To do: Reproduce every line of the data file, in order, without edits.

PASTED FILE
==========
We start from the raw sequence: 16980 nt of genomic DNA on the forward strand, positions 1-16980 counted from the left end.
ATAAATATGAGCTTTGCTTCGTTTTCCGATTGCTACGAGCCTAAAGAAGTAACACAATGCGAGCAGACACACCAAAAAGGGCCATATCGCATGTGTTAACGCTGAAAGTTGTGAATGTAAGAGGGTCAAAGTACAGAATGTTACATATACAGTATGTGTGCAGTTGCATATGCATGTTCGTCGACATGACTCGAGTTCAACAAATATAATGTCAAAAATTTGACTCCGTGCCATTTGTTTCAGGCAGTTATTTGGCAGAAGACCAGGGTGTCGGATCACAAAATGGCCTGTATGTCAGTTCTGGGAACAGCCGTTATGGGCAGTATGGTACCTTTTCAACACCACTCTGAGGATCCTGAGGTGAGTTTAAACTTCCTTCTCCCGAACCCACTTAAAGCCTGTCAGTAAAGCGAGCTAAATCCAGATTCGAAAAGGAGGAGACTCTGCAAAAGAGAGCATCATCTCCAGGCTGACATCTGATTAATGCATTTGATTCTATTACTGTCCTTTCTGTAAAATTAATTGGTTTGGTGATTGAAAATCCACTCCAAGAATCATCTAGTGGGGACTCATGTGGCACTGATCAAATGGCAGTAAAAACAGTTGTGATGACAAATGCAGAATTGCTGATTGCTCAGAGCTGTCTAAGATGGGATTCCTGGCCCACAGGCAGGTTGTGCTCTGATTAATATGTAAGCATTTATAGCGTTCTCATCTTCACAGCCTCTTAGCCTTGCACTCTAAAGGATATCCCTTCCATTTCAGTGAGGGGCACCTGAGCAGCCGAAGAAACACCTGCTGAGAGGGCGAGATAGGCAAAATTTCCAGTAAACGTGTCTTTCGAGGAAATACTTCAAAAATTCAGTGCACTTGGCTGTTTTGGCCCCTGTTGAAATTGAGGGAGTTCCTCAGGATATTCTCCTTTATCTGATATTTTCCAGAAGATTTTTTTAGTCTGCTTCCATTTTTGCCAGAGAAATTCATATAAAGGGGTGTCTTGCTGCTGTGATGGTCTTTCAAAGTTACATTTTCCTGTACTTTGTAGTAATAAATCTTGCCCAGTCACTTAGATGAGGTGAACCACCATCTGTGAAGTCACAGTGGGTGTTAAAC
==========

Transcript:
We start from the raw sequence: 16980 nt of genomic DNA on the forward strand, positions 1-16980 counted from the left end.
ATAAATATGAGCTTTGCTTCGTTTTCCGATTGCTACGAGCCTAAAGAAGTAACACAATGCGAGCAGACACACCAAAAAGGGCCATATCGCATGTGTTAACGCTGAAAGTTGTGAATGTAAGAGGGTCAAAGTACAGAATGTTACATATACAGTATGTGTGCAGTTGCATATGCATGTTCGTCGACATGACTCGAGTTCAACAAATATAATGTCAAAAATTTGACTCCGTGCCATTTGTTTCAGGCAGTTATTTGGCAGAAGACCAGGGTGTCGGATCACAAAATGGCCTGTATGTCAGTTCTGGGAACAGCCGTTATGGGCAGTATGGTACCTTTTCAACACCACTCTGAGGATCCTGAGGTGAGTTTAAACTTCCTTCTCCCGAACCCACTTAAAGCCTGTCAGTAAAGCGAGCTAAATCCAGATTCGAAAAGGAGGAGACTCTGCAAAAGAGAGCATCATCTCCAGGCTGACATCTGATTAATGCATTTGATTCTATTACTGTCCTTTCTGTAAAATTAATTGGTTTGGTGATTGAAAATCCACTCCAAGAATCATCTAGTGGGGACTCATGTGGCACTGATCAAATGGCAGTAAAAACAGTTGTGATGACAAATGCAGAATTGCTGATTGCTCAGAGCTGTCTAAGATGGGATTCCTGGCCCACAGGCAGGTTGTGCTCTGATTAATATGTAAGCATTTATAGCGTTCTCATCTTCACAGCCTCTTAGCCTTGCACTCTAAAGGATATCCCTTCCATTTCAGTGAGGGGCACCTGAGCAGCCGAAGAAACACCTGCTGAGAGGGCGAGATAGGCAAAATTTCCAGTAAACGTGTCTTTCGAGGAAATACTTCAAAAATTCAGTGCACTTGGCTGTTTTGGCCCCTGTTGAAATTGAGGGAGTTCCTCAGGATATTCTCCTTTATCTGATATTTTCCAGAAGATTTTTTTAGTCTGCTTCCATTTTTGCCAGAGAAATTCATATAAAGGGGTGTCTTGCTGCTGTGATGGTCTTTCAAAGTTACATTTTCCTGTACTTTGTAGTAATAAATCTTGCCCAGTCACTTAGATGAGGTGAACCACCATCTGTGAAGTCACAGTGGGTGTTAAAC